Saturday, February 6, 2010

1947: "Dialectic of Enlightenment" by Theodor Adorno and Max Horkheimer

The Authors:
Max Horkheimer

Born in Stuttgart, Germany in 1895, the son of upwardly mobile Jewish textile merchant,
Horkheimer (on the left in the image at right) rejected plans to run the family business because he believed it exploited workers. In 1923, he completed his doctorate in philosophy at the University of Frankfurt, and in 1930 he became director of the Institute for Social Research, a. k.a. “The Frankfurt School,” which, under his leadership, became famous for its ideological analysis of modern culture (what Horkheimer called “Critical Theory”). He died in 1973.

Theodor W. Adorno
The son of a wealthy Jewish wine merchant,
Adorno was born in Frankfurt, Germany in 1903. After getting a doctorate in philosophy at University of Frankfurt in 1924, he moved to Vienna where he studied musical composition with Arnold Schoenberg and Alban Berg. In 1933, the Nazis revoked his teaching credentials and he moved to Oxford, England. Five years later, he joined Horkheimer in the United States at the relocated Institute for Social Research (a.k.a. the “Frankfurt School”). After World War II, Adorno and Horkheimer returned to Germany and reestablished the Institute in Frankfurt. Adorno died in 1969.

The Text:
Dialectic of Enlightenment

This jointly authored text attacks “the notion that the Western world has been progressing since the Enlightenment” and asserts that the leading broadcast firms, publishing companies and motion picture studios serve the totalitarian impulses of modern capitalist societies by transforming “art into commodities and people into complacent consumers.” (1221-1222)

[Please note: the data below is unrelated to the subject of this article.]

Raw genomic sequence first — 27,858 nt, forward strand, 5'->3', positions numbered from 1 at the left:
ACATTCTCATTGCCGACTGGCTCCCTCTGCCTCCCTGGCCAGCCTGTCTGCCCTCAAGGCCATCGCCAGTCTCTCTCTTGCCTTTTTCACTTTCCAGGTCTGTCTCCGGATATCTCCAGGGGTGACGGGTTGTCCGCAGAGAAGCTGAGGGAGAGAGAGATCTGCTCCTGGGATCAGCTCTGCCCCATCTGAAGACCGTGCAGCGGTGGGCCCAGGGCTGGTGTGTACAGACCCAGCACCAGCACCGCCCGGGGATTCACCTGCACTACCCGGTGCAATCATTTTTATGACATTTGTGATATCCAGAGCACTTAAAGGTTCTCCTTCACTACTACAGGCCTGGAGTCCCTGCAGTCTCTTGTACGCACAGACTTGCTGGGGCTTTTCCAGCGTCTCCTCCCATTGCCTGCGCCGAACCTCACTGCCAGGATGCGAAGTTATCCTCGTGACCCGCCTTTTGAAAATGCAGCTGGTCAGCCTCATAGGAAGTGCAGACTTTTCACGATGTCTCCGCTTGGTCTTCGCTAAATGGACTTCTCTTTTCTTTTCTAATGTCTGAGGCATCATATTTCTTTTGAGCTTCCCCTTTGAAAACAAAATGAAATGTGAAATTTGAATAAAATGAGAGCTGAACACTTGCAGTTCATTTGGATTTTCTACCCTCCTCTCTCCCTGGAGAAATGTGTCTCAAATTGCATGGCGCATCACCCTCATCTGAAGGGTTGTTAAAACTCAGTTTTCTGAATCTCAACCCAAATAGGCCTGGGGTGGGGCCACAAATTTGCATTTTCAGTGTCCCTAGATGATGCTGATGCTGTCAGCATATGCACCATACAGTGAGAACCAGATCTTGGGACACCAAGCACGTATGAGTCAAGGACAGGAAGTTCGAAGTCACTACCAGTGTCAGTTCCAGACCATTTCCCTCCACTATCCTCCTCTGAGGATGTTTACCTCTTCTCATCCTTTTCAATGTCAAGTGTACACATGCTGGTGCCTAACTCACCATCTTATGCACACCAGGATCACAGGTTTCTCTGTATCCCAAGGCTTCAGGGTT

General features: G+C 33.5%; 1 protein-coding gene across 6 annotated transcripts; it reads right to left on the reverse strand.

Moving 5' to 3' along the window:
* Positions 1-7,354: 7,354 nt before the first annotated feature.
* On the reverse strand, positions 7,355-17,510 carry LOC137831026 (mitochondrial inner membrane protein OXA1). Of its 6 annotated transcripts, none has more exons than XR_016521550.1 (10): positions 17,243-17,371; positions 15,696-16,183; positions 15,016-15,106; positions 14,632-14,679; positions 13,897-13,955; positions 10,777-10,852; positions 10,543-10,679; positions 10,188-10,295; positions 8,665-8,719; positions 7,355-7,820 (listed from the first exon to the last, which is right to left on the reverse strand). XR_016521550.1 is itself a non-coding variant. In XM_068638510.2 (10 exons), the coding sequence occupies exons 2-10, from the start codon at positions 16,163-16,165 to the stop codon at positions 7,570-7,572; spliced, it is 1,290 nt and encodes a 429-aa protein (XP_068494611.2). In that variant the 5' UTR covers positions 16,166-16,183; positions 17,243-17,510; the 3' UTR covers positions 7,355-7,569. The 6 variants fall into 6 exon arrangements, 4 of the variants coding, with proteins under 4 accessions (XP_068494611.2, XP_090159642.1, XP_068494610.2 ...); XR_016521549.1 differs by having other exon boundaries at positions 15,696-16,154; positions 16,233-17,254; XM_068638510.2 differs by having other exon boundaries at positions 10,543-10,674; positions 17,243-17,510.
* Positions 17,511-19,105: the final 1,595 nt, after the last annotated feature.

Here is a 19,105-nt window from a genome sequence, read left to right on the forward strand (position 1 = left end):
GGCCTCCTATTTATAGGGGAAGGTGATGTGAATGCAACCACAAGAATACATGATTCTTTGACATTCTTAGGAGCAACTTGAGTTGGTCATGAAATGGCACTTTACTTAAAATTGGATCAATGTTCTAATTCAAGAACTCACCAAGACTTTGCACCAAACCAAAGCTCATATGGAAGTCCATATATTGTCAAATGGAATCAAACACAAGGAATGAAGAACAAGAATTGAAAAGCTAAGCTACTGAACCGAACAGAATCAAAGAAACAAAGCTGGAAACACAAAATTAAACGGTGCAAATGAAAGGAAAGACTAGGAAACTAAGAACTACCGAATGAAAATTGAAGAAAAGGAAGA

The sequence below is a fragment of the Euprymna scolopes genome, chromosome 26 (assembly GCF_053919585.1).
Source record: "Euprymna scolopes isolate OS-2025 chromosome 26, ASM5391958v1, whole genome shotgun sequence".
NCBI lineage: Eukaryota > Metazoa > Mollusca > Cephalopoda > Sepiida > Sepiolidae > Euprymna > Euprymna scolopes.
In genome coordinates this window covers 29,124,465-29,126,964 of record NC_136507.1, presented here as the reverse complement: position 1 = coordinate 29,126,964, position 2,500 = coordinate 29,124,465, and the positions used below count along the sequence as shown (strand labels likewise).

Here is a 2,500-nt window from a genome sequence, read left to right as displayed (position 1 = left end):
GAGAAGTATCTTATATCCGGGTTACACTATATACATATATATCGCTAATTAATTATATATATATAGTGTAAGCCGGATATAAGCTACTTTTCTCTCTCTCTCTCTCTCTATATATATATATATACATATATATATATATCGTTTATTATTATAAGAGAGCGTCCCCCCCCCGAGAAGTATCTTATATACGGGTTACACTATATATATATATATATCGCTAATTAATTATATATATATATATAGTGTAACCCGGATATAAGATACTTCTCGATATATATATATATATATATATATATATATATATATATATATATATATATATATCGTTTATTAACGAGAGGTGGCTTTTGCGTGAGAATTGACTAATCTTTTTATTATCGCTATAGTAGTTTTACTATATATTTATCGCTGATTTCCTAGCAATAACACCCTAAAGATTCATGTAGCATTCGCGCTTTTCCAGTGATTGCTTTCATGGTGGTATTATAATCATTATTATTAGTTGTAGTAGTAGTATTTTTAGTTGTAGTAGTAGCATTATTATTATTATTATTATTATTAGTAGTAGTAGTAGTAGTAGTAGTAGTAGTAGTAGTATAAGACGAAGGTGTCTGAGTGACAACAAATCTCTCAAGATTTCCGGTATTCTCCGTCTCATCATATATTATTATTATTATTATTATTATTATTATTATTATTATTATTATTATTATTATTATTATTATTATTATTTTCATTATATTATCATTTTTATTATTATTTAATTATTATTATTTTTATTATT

The image at left is the original poster for
Frank Capra’s 1947 film classic.

“The sound film . . . leaves no room for imagination or reflection on the part of the audience, who is unable to respond within the structure of the film . . . without losing the thread of the story; hence the film forces its victims to equate it directly with reality.” (1226)

The movies are designed so that “sustained thought is out of the question if the spectator is not to miss the relentless rush of facts.” (1226)

“Pleasure always means not to think about anything, to forget suffering even where it is shown. Basically it is helplessness. It is flight; not, as is asserted, flight from wretched reality, but from the last remaining thought of resistance. The liberation which amusement promises is freedom from thought . . .” (1232)

“. . . the popularity of the [movie hero] . . . comes partly from a secret satisfaction that the effort to achieve individuation has at last been replaced by the effort to imitate . . .” (1237)

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